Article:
The last case against 3D involves a little thing called innovation. While Super Mario 64 only needed to be awesome, Super Mario Sunshine had to be both awesome and different... so the F.L.U.D.D. water sprinkler was born to add a hook. It met with weird stares from some like myself thinking Mario may have jumped the shark, harpooned it, and served it to hungry tourists. Super Mario Galaxy also needed something unique, this time in the form of gravity. That particular addition is certainly a more subtle change than the water gun, but it's still radically different than Super Mario 64. What does a 2D Mario need to be accepted? Be like Super Mario Bros. 3... or Super Mario World. Just let me fly! When critics complained about the lack of originality in New Super Mario Bros. Wii, they were quite correct. 4-player clusterfuck aside, NSMBWii is just Super Mario Bros. 5 with a modern twist. You run to the right, stomp Goombas, jump over pits, and fly using a special power suit. This is Super Mario Bros. 5, the highly anticipated sequel to Super Mario Bros. 4 (commonly known as Super Mario World.) Chalk one up for complacency!
Maybe they can coexist?
Okay, maybe I was playing devil's advocate those first several paragraphs. I don't think I'd forgive Nintendo if they decided to only focus on 2D Mario games. Super Mario Galaxy is just an amazing experience and Super Mario Galaxy 2 is gonna be too good not to exist. There was a major point I forgot about. The Nintendo 64 and Nintendo GameCube never did reach critical success as consoles which means Super Mario 64 and Sunshine would need a miracle to achieve the success of a Super Mario Bros. 3. A 1:1 attachment ratio is impossible to achieve unless you're Wii Sports. The Wii has a large audience already so there are 60 million potential customers. Also, Super Mario World was the last Mario game to be bundled with a Nintendo console and you know those bundles tend to inflate numbers a bit. If the Wii came packed with Super Mario Galaxy in the future, you'd see the sales spike. Still that doesn't explain why New Super Mario Bros. Wii outperformed Super Mario Galaxy in a matter of weeks.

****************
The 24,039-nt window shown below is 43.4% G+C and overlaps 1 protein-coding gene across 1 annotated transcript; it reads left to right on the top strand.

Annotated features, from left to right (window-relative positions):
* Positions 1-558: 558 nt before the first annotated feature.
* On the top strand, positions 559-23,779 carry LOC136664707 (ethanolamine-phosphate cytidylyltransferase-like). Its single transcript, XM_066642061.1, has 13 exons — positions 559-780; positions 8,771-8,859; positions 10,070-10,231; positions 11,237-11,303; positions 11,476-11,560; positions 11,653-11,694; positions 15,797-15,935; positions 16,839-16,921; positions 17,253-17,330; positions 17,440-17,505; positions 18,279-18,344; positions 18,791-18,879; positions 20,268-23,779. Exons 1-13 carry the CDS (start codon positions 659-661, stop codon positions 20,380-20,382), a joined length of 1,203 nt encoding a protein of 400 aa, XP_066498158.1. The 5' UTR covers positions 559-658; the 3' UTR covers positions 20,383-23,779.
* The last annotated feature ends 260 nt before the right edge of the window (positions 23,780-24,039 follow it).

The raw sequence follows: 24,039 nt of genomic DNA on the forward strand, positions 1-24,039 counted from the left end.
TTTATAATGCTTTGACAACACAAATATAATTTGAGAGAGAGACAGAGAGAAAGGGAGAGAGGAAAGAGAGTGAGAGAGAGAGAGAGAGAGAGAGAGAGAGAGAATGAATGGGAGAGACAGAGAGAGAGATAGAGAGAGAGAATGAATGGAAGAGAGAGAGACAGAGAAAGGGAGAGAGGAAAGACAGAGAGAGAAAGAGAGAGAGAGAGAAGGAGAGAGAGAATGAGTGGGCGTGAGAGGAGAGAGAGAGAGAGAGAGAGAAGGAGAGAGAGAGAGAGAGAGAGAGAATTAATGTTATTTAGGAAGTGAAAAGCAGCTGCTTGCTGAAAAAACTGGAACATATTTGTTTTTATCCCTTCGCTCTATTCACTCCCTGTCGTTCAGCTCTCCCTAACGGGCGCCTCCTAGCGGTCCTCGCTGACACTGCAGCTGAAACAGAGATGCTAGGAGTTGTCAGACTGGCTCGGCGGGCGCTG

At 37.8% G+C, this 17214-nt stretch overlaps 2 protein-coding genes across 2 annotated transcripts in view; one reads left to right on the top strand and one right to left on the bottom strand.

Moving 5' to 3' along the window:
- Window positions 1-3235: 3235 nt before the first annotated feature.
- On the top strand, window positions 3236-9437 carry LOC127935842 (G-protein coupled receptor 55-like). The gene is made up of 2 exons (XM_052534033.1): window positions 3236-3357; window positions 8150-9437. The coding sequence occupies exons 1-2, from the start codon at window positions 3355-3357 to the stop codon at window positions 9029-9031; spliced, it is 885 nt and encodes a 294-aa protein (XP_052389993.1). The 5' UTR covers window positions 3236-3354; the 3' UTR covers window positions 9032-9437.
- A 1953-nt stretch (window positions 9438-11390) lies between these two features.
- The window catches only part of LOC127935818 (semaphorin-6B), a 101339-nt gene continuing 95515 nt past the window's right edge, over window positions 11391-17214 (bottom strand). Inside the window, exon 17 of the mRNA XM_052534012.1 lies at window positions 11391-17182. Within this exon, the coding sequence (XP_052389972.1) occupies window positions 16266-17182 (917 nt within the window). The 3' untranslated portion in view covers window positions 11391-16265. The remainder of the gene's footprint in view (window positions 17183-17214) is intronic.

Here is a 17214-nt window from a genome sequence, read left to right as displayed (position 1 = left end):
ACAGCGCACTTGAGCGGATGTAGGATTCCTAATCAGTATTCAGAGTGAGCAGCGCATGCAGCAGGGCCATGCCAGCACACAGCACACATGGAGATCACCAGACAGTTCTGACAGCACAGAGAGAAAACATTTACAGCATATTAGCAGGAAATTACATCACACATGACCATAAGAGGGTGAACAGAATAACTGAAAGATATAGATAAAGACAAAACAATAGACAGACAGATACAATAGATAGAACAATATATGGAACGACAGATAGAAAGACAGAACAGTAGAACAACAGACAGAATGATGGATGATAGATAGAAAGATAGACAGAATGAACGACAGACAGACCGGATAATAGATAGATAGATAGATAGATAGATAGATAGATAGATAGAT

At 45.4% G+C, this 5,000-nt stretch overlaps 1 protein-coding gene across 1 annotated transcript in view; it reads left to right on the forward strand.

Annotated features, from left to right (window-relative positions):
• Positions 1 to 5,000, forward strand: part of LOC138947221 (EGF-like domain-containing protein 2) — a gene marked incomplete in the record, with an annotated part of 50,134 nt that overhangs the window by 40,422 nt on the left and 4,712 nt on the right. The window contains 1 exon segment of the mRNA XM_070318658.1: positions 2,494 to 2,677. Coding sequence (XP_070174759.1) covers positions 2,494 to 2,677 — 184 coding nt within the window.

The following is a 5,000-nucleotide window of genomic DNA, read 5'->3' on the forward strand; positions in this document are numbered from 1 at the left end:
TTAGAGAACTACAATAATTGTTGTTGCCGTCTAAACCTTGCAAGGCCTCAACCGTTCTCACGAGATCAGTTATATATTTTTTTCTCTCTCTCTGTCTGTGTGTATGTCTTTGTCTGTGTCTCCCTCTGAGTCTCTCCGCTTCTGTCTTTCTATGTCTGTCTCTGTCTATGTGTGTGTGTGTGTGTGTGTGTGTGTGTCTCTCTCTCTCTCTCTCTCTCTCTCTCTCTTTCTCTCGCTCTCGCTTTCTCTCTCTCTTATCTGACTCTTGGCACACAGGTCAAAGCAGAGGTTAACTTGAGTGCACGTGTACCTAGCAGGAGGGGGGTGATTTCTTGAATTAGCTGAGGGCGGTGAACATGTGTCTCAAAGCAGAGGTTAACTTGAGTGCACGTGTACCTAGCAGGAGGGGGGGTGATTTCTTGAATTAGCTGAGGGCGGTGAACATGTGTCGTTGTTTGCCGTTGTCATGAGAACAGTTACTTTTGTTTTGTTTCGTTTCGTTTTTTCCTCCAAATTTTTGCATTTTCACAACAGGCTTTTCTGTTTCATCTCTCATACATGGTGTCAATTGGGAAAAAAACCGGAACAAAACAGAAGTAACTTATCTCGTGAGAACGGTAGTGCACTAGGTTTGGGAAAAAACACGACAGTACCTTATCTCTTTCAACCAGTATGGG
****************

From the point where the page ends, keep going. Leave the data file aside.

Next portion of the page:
Whatever, Nintendo has gone into overdrive these past few years. With the Wii really cranking out Mario games by the kilo, could this set a trend? Could Michael Pachter's hypothetical Wii HD feature the even more hypothetical New Super Mario Bros. Wii 2 and Super Mario Galaxy 3? That would be the perfect standard to set... something for everyone. Gamers (myself included) like to bitch about Mario's overexposure and brand milkage, but more traditional Mario is always welcome. So Nintendo, listen carefully! Forget about Mario Golf Wii, Mario is Missing 2, and Mario Party 9. They don't exist. One Paper Mario and Mario Kart per console and a Mario platformer every two years, switching off and on between 2D and 3D. That's all I ask.
And that Paper Mario game must be a turn-based RPG, not this plain hybrid mishmash.